Aggression and violent behavior


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Aggression and Violent Behavior, A Review Journal is a multidisciplinary journal that publishes substantive and integrative reviews, as well as summary reports of innovative ongoing clinical research programs on a wide range of topics germane to the field of aggression and violent behavior. Papers encompass a large variety of issues, populations, and domains, including homicide (serial, spree, and mass murder: sexual homicide), sexual deviance and assault (rape, serial rape, child molestation, paraphilias), child and youth violence (firesetting, gang violence, juvenile sexual offending), family violence (child physical and sexual abuse, child neglect, incest, spouse and elder abuse), genetic predispositions, and the physiological basis of aggression.Manuscripts that articulate disparate orientations will be welcomed, given that this journal will be cross-disciplinary and cross-theoretical. Indeed, papers will emanate from numerous disciplines, psychology, psychiatry, criminology, crimi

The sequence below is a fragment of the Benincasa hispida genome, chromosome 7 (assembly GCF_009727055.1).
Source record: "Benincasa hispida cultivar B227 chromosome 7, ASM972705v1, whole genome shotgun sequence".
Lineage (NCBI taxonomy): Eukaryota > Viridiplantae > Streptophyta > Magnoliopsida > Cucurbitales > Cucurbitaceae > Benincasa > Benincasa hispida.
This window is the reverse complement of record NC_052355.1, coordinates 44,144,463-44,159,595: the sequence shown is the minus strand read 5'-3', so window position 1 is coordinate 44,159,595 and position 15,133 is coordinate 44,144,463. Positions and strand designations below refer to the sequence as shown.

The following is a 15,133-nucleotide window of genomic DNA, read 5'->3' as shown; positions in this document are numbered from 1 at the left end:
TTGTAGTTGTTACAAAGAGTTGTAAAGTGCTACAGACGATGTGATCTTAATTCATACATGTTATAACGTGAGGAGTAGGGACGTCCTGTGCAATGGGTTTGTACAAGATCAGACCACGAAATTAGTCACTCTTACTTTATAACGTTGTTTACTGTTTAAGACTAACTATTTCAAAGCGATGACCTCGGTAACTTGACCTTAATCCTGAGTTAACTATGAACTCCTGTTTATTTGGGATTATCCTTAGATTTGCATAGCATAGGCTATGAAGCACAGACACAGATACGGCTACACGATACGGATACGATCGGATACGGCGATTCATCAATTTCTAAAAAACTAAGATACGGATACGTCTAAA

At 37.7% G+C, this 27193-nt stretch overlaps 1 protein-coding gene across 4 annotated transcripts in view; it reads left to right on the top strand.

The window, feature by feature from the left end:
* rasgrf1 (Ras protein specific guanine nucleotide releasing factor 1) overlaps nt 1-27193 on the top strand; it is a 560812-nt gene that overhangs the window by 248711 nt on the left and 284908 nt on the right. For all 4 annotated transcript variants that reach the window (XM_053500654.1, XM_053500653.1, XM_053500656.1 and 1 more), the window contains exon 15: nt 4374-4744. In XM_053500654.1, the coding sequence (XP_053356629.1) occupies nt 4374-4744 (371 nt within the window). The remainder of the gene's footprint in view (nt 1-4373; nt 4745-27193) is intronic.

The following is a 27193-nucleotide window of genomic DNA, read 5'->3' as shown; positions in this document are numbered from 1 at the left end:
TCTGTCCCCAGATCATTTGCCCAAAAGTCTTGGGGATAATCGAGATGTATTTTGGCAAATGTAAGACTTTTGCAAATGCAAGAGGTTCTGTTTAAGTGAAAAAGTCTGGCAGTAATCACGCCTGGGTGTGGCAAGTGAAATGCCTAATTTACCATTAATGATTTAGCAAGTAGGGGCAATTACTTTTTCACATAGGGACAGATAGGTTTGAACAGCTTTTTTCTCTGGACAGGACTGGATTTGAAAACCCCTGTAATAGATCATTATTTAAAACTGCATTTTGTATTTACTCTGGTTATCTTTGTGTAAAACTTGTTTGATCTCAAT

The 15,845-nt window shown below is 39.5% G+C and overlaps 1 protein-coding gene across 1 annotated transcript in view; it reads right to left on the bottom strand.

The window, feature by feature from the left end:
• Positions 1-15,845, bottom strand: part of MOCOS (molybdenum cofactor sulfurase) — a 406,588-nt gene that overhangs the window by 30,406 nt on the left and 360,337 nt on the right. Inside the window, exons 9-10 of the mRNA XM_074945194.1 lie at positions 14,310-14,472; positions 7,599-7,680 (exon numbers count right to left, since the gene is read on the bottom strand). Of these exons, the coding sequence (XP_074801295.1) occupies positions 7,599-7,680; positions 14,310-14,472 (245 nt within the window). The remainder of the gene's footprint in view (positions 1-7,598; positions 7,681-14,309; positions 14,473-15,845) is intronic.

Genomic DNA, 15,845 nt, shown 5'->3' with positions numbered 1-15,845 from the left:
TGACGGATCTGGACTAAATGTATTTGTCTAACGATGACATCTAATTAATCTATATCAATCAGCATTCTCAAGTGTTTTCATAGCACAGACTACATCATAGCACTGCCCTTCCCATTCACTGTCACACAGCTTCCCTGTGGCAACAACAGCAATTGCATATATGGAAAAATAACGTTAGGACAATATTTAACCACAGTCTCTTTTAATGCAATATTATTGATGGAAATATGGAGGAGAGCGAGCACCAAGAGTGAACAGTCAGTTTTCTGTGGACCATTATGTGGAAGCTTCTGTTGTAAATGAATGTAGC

Meine Notizen
A systematic literature review of intimate partner violence victimisation: An inclusive review across gender and sexuality
The traditional view of intimate partner violence (IPV) is that the perpetrator is male and the victim is female (Dobash, Dobash, Wilson & Daly, 1992). As a result of this, most research into victimisation experiences appears to be conducted with female victims of IPV (Morin, 2014), and research with male victims, and victims from the LGBTQ+ community is less common. The main aim of the current research was to conduct a systematic literature review to synthesise the literature base of IPV victimisation experiences to ascertain how abuse is experienced, and the effects of that abuse. The secondary aim was to investigate the prevalence of different victim groups, across gender and sexuality, in current research studies. The review highlighted that victims of IPV experience several different types of abuse and the negative mental and physical health outcomes associated with that abuse are significant. Additionally, it was found that the large majority of research studies included in the review were conducted with female victims in opposite-sex relationships, and were quantitative and cross-sectional in nature. The implications of these findings are discussed and suggestions for future research are put forward.
Life course persistent antisocial behavior silver anniversary